Yesim Tozan

Clinical Associate Professor, Global Public Health

Yesim Tozan

Phone: 212-998-5809

Dr. Yesim Tozan’s research centers on health decision science and priority setting, and explores the costs and cost-effectiveness of health care interventions using decision analytic models and the issues of health care resource allocation in low- and middle-income countries. Her main focus has been infectious disease prevention and control with an emphasis on dengue and malaria. Dr. Tozan is currently leading a health economics work package in a European Union-funded research project on dengue surveillance and control (http://www.denguetools.net/) with field sites in Sri Lanka and Thailand. She is also leading a prospective multi-center study on the cost of dengue illness in international travelers utilizing a network of travel clinics in Europe, the US, the Middle East and Australia. Most recently, she has been working on economic evaluation of artemisinin-based combination therapies for the treatment of uncomplicated childhood malaria using data from multi-site randomized clinical trials in Africa and Asia. Dr. Tozan was a task force associate for the UN Millennium Project’s Task Force on HIV/AIDS, Malaria, Tuberculosis and Access to Essential Medicines and was lead author of the malaria task force report entitled “Coming to grips with malaria in the new millennium.

Current research projects

DengueTools: Innovative tools and strategies for the surveillance and control of dengue

  • Principal Investigator (Heidelberg University)
  • European Union FP7 research grant (Project Coordinator, Annelies Wilder-Smith, Umea University, Sweden).
  • An international consortium of 14 partners and 12 work packages with field sites in Sri Lanka and Thailand on three main research areas: dengue surveillance and early warning systems, novel strategies for dengue prevention, and risk of global spread of dengue and introduction to Europe; project website: http://www.denguetools.net/

Costs of dengue illness in international travelers

  • Principal investigator (New York University)
  • NYU Steinhardt Professional Fund
  • A multi-country study with the participation of 10 travel clinics in North America, Europe, Australia, and the Middle East, investigating the costs of dengue illness in returning international travelers using a self-administered patient questionnaire. A collaborative project with the GeoSentinel network - the Global Surveillance Network of the International Society of Travel Medicine (ISTM)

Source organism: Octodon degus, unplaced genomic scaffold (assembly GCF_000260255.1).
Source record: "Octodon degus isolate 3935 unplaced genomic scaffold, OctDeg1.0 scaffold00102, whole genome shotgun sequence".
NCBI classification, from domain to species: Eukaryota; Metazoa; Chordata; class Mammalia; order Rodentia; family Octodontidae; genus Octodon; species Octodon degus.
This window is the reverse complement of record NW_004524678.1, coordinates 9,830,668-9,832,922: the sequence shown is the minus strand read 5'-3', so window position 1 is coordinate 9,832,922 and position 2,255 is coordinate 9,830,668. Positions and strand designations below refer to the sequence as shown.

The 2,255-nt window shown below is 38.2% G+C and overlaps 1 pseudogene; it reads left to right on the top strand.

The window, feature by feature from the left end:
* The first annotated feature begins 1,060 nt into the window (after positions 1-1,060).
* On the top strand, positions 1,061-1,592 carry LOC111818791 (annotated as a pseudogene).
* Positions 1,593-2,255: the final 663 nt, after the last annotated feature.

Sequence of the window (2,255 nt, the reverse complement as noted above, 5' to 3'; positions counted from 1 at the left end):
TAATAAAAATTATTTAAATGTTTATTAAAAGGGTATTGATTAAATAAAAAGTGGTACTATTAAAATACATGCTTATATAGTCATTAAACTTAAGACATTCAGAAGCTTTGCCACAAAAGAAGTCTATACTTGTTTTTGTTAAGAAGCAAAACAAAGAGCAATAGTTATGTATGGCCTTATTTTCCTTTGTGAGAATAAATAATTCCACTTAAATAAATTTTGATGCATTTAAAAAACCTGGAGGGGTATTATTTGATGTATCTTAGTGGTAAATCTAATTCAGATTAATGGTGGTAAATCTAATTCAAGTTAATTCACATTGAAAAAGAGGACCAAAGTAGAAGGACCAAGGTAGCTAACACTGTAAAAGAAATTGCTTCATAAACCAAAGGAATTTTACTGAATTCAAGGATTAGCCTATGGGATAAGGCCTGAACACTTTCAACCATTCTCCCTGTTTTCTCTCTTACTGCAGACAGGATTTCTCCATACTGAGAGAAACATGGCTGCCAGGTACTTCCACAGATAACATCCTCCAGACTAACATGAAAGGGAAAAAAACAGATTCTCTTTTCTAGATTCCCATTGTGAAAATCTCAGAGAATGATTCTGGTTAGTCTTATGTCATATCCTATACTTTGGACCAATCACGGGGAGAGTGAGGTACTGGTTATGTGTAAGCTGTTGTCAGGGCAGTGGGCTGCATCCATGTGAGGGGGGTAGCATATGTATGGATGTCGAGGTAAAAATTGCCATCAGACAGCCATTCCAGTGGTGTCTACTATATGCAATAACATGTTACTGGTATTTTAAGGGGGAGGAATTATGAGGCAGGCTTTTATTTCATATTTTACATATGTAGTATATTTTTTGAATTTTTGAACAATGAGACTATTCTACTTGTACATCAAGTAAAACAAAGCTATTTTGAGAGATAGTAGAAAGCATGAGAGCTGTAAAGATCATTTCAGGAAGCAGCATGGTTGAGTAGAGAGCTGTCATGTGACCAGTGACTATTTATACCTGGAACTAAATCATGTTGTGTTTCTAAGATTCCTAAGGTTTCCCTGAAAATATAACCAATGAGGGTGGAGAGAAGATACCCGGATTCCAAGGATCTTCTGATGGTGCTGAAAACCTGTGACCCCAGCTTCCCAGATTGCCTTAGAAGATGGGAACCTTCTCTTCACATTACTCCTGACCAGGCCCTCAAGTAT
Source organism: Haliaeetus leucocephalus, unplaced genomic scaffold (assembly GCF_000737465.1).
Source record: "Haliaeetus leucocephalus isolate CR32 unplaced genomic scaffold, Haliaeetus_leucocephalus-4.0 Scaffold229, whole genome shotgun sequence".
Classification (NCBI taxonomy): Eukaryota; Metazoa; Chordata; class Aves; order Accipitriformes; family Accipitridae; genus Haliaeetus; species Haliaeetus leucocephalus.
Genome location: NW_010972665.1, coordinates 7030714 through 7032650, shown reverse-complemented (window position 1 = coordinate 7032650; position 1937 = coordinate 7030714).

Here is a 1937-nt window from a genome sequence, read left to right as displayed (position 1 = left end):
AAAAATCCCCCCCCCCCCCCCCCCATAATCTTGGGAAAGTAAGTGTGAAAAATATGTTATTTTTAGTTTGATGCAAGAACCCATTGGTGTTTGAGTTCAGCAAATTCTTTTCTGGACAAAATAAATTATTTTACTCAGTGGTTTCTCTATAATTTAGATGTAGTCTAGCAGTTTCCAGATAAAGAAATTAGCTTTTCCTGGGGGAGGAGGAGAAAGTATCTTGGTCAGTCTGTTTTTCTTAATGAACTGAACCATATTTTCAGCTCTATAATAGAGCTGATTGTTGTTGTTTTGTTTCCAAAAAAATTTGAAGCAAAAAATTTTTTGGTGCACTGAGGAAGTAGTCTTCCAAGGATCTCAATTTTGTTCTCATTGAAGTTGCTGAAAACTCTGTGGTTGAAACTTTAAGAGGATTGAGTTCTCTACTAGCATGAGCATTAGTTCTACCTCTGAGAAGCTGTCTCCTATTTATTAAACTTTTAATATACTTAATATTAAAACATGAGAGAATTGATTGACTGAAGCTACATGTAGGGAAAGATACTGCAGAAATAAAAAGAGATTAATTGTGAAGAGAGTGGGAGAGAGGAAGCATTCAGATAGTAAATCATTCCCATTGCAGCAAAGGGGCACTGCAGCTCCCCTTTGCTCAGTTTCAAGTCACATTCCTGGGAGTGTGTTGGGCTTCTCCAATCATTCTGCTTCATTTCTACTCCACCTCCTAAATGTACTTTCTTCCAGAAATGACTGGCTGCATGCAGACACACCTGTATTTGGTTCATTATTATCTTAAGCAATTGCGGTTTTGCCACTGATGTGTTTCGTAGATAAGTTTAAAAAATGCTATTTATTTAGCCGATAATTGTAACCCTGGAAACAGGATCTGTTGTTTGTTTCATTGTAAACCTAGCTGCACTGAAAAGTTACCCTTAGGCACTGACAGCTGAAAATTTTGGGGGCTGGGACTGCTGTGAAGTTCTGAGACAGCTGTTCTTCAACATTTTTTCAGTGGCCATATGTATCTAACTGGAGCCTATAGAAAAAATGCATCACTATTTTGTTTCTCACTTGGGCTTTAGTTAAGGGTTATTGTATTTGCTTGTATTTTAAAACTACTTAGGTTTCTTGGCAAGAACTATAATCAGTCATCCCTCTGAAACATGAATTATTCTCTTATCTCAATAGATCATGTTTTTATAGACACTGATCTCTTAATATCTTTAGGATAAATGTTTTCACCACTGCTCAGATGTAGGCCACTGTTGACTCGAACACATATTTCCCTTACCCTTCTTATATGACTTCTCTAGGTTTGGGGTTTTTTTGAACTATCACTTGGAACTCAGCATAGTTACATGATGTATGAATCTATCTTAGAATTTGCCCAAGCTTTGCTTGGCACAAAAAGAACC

Feasibility of methylene blue-based combination therapy in the radical treatment of adult patients with Plasmodium vivax malaria in Ethiopia: a randomised controlled pilot trial

  • Co-investigator (PI: Muller, Heidelberg University)
  • BASF SE, Germany
  • This pilot trial aims to study the efficacy, safety, costs, feasibility and community acceptability of MB-based combination therapy in patients with uncomplicated P. vivax malaria in an endemic area of Ethiopia.

Mental Health Needs and Systems Evaluation Research: a US-Ghana Mental Health Partnership Initiative

  • Co-investigator (PI: Huang, NYU School of Medicine)
  • NYU GIPH Affinity Challenge Grant
  • This research project aims to develop NYU – University of Ghana partnership to study the needs, capacity for mental health services and the risk factors for mental health in diverse Ghanaian populations (children and adults) and to build research collaboration to develop fundable pilot projects (e.g., implementation projects) to address the mental health needs of children and adults in Ghana.

Analyzing the Cascades of Uncertainty in Malaria Early Warning Systems: Intervention Lead-times and Public Health Impact and Cost-effectiveness of Operational Response to Malaria Epidemics

  • Principal Investigator (New York University)
  • Umea University Research School Research Grant, Sweden
  • This research project aims to build interdisciplinary collaboration between NYU–Umea University and study the public health impact and cost-effectiveness of operational response to malaria epidemics at different lead times informed by malaria prediction models based on climatic and epidemiological data.


Selected Press Featuring Research


Courses Taught